Dress for success
Business etiquette manual on clothing – outdated or up to date?
You worry about this development because you are unsure about the right outfit for your next appointment? Never fear: A generally accepted business etiquette manual on clothing still exists. Your business wear should be clean and tidy, however not too revealing, yet stylish. An outdated blazer that looks like it has spent the past 20 years in a box in the attic is the definition of negligence.
Add to the mix a flattering hairstyle, subtle make-up and, most importantly, light perfume. The personal scent is often neglected – and wrongly so: Many people are sensitive to smell. You might want to rethink wearing a noticeable, heavy perfume when you share a desk or are stuck in a poorly ventilated conference room – you won’t do yourself or your colleagues any favour.
Dress code: Business casual
Probably everyone has heard of the business casual dress code. You might have noticed a mention on invitations to informal occasions such as business lunches or after-work events. But be careful: Don’t confuse business casual with Casual Friday! The latter is very popular with American companies and means that everyone is free to wear their leisure clothes to get into the weekend mood. With business casual, however, you are still within a business context.
Men are on the safe side wearing a coloured shirt or polo shirt and put on a light knit pullover. Down below the following rule applies: no denim, but linen or cloth trousers are ok. You can leave off the tie but make sure to be wearing sensible shoes. Loafers or slip-ons are fine, but never choose boat shoes or trainers.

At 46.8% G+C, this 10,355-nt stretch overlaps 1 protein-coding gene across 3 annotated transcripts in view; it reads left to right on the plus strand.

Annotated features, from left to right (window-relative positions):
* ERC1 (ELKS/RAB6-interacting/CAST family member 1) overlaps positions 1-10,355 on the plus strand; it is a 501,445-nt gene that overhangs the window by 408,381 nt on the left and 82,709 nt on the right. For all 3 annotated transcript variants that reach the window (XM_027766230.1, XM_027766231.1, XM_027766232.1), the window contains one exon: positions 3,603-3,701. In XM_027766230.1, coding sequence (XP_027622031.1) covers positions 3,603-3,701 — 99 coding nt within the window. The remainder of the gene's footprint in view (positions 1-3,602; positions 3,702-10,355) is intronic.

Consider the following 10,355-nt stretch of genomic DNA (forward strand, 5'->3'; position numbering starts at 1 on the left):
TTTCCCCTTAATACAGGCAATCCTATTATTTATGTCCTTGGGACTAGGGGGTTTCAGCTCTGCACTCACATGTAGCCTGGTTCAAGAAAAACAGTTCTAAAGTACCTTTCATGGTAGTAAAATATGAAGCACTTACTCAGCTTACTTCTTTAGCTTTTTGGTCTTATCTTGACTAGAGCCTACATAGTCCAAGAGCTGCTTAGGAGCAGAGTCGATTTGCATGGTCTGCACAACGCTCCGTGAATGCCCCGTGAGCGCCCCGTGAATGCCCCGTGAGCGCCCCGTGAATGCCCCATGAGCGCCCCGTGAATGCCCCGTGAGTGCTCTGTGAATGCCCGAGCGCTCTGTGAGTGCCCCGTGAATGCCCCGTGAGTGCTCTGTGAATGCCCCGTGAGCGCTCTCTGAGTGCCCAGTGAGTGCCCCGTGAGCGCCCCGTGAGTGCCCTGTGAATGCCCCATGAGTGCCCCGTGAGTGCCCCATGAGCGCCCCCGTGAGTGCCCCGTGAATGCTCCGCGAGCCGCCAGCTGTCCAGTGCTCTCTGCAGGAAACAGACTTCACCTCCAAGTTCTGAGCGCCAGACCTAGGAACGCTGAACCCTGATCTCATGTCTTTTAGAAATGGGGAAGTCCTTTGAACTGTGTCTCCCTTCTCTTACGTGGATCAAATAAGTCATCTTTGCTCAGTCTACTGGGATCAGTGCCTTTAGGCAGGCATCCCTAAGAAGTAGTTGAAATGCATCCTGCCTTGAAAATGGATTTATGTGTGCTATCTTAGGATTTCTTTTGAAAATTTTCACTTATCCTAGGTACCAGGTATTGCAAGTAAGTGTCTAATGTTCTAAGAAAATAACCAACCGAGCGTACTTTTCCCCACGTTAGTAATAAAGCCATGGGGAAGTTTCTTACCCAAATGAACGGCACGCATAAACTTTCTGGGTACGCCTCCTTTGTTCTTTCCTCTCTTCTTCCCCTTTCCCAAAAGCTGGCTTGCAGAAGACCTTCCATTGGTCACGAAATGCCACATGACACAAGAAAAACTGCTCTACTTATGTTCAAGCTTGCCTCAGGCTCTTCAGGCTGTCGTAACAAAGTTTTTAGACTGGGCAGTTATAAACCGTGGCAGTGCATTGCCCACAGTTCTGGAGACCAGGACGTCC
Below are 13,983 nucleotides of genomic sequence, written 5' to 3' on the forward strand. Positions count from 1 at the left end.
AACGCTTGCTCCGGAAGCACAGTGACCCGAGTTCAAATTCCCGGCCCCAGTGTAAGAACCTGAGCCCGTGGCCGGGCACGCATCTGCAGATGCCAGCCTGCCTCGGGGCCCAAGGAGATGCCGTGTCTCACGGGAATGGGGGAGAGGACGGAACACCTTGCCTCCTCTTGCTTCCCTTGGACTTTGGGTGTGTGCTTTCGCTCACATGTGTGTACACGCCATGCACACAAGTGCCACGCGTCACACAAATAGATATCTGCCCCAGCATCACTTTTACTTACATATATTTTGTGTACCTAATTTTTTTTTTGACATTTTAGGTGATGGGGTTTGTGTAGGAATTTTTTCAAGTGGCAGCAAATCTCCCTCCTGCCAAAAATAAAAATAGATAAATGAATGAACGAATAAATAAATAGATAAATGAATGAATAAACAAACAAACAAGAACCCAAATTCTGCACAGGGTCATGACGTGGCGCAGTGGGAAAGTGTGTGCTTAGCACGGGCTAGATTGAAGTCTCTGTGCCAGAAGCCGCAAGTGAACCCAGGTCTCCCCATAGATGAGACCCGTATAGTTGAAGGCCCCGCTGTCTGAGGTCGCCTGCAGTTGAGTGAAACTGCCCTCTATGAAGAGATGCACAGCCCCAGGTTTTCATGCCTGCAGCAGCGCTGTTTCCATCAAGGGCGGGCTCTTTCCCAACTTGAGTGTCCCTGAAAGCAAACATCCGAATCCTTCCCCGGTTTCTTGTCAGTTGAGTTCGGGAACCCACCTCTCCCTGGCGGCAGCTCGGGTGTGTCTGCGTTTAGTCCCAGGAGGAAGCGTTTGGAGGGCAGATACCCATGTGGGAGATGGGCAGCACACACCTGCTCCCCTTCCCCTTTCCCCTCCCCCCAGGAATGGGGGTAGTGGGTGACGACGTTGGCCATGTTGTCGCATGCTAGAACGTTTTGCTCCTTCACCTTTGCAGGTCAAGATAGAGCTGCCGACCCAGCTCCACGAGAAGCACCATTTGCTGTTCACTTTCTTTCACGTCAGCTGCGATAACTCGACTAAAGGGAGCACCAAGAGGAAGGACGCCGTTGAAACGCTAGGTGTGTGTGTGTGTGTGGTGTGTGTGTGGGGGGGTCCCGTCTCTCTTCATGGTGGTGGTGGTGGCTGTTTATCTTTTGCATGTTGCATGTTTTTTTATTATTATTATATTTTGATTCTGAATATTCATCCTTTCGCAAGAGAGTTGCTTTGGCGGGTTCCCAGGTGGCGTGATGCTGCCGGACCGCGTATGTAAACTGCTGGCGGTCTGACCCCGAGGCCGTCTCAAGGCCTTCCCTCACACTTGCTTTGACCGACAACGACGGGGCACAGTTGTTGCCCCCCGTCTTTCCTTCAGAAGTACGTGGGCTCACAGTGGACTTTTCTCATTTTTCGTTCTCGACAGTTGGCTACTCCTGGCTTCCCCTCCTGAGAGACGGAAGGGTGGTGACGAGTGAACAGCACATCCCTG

When it comes to business wear, women have even more options at their disposal: Showing too much skin is taboo, but apart from that you can combine shirts and pullovers, skirts and cotton trousers as you wish. When choosing your shoes, you are also less restricted – you can even show your toes – but only if you opt for elegant sandals or fashionable peep toes instead of flip flops.
Dress code: Business attire
For men, the correct business wear is a well fitted suit. Accepted colours range from black via brown to blue, depending on the hierarchy level. The higher the position within the company, the darker the suit. In addition, a tie is mandatory just as simple low leather shoes.
Women play it safe with a unicoloured ensemble. You can choose between a women’s suit or a pantsuit. Try to avoid open shoes as well as too high heels – a maximum of an inch to an inch and a half is recommended.
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